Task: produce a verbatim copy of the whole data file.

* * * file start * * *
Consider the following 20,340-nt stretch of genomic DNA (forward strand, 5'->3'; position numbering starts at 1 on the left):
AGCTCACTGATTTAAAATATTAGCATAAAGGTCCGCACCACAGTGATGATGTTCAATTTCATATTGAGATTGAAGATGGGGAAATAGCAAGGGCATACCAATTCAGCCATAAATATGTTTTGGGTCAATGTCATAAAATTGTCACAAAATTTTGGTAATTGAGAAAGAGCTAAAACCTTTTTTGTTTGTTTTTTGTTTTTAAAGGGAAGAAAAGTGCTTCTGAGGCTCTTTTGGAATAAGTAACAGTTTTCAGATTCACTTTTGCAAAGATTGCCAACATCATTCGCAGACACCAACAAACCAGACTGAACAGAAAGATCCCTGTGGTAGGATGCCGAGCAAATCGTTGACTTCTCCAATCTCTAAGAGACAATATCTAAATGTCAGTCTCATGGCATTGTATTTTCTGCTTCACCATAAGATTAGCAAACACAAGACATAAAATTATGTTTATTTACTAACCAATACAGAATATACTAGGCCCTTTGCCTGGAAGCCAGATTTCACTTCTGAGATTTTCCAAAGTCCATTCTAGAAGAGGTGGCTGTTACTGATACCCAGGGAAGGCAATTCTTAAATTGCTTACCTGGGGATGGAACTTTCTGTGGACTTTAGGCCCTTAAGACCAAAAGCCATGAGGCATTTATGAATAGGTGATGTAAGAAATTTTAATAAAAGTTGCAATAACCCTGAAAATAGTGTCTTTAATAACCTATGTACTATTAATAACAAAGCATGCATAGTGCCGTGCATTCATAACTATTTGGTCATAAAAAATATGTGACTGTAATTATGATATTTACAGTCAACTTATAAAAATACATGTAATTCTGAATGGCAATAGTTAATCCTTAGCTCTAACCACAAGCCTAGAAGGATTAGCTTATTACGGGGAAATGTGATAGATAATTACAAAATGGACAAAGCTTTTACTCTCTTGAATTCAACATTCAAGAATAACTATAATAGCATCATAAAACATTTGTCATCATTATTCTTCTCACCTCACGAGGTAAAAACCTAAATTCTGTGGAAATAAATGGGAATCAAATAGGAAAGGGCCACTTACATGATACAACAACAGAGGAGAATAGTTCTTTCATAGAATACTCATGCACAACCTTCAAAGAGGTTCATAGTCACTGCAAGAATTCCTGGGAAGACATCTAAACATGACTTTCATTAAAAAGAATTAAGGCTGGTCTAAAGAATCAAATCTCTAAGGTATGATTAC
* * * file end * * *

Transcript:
Consider the following 20,340-nt stretch of genomic DNA (forward strand, 5'->3'; position numbering starts at 1 on the left):
AGCTCACTGATTTAAAATATTAGCATAAAGGTCCGCACCACAGTGATGATGTTCAATTTCATATTGAGATTGAAGATGGGGAAATAGCAAGGGCATACCAATTCAGCCATAAATATGTTTTGGGTCAATGTCATAAAATTGTCACAAAATTTTGGTAATTGAGAAAGAGCTAAAACCTTTTTTGTTTGTTTTTTGTTTTTAAAGGGAAGAAAAGTGCTTCTGAGGCTCTTTTGGAATAAGTAACAGTTTTCAGATTCACTTTTGCAAAGATTGCCAACATCATTCGCAGACACCAACAAACCAGACTGAACAGAAAGATCCCTGTGGTAGGATGCCGAGCAAATCGTTGACTTCTCCAATCTCTAAGAGACAATATCTAAATGTCAGTCTCATGGCATTGTATTTTCTGCTTCACCATAAGATTAGCAAACACAAGACATAAAATTATGTTTATTTACTAACCAATACAGAATATACTAGGCCCTTTGCCTGGAAGCCAGATTTCACTTCTGAGATTTTCCAAAGTCCATTCTAGAAGAGGTGGCTGTTACTGATACCCAGGGAAGGCAATTCTTAAATTGCTTACCTGGGGATGGAACTTTCTGTGGACTTTAGGCCCTTAAGACCAAAAGCCATGAGGCATTTATGAATAGGTGATGTAAGAAATTTTAATAAAAGTTGCAATAACCCTGAAAATAGTGTCTTTAATAACCTATGTACTATTAATAACAAAGCATGCATAGTGCCGTGCATTCATAACTATTTGGTCATAAAAAATATGTGACTGTAATTATGATATTTACAGTCAACTTATAAAAATACATGTAATTCTGAATGGCAATAGTTAATCCTTAGCTCTAACCACAAGCCTAGAAGGATTAGCTTATTACGGGGAAATGTGATAGATAATTACAAAATGGACAAAGCTTTTACTCTCTTGAATTCAACATTCAAGAATAACTATAATAGCATCATAAAACATTTGTCATCATTATTCTTCTCACCTCACGAGGTAAAAACCTAAATTCTGTGGAAATAAATGGGAATCAAATAGGAAAGGGCCACTTACATGATACAACAACAGAGGAGAATAGTTCTTTCATAGAATACTCATGCACAACCTTCAAAGAGGTTCATAGTCACTGCAAGAATTCCTGGGAAGACATCTAAACATGACTTTCATTAAAAAGAATTAAGGCTGGTCTAAAGAATCAAATCTCTAAGGTATGATTAC